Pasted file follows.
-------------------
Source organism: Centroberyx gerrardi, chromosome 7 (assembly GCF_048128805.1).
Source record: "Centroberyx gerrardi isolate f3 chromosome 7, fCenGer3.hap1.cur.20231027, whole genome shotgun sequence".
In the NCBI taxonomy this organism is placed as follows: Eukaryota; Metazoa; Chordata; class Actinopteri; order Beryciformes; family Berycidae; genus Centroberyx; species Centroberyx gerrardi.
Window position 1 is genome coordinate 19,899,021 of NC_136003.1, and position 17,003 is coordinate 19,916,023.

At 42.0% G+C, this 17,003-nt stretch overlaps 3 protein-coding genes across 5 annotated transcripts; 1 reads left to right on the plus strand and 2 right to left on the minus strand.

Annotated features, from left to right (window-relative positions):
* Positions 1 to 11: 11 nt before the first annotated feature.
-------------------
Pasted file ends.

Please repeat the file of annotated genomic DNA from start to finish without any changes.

Source organism: Centroberyx gerrardi, chromosome 7 (assembly GCF_048128805.1).
Source record: "Centroberyx gerrardi isolate f3 chromosome 7, fCenGer3.hap1.cur.20231027, whole genome shotgun sequence".
In the NCBI taxonomy this organism is placed as follows: Eukaryota; Metazoa; Chordata; class Actinopteri; order Beryciformes; family Berycidae; genus Centroberyx; species Centroberyx gerrardi.
Window position 1 is genome coordinate 19,899,021 of NC_136003.1, and position 17,003 is coordinate 19,916,023.

At 42.0% G+C, this 17,003-nt stretch overlaps 3 protein-coding genes across 5 annotated transcripts; 1 reads left to right on the plus strand and 2 right to left on the minus strand.

Annotated features, from left to right (window-relative positions):
* Positions 1 to 11: 11 nt before the first annotated feature.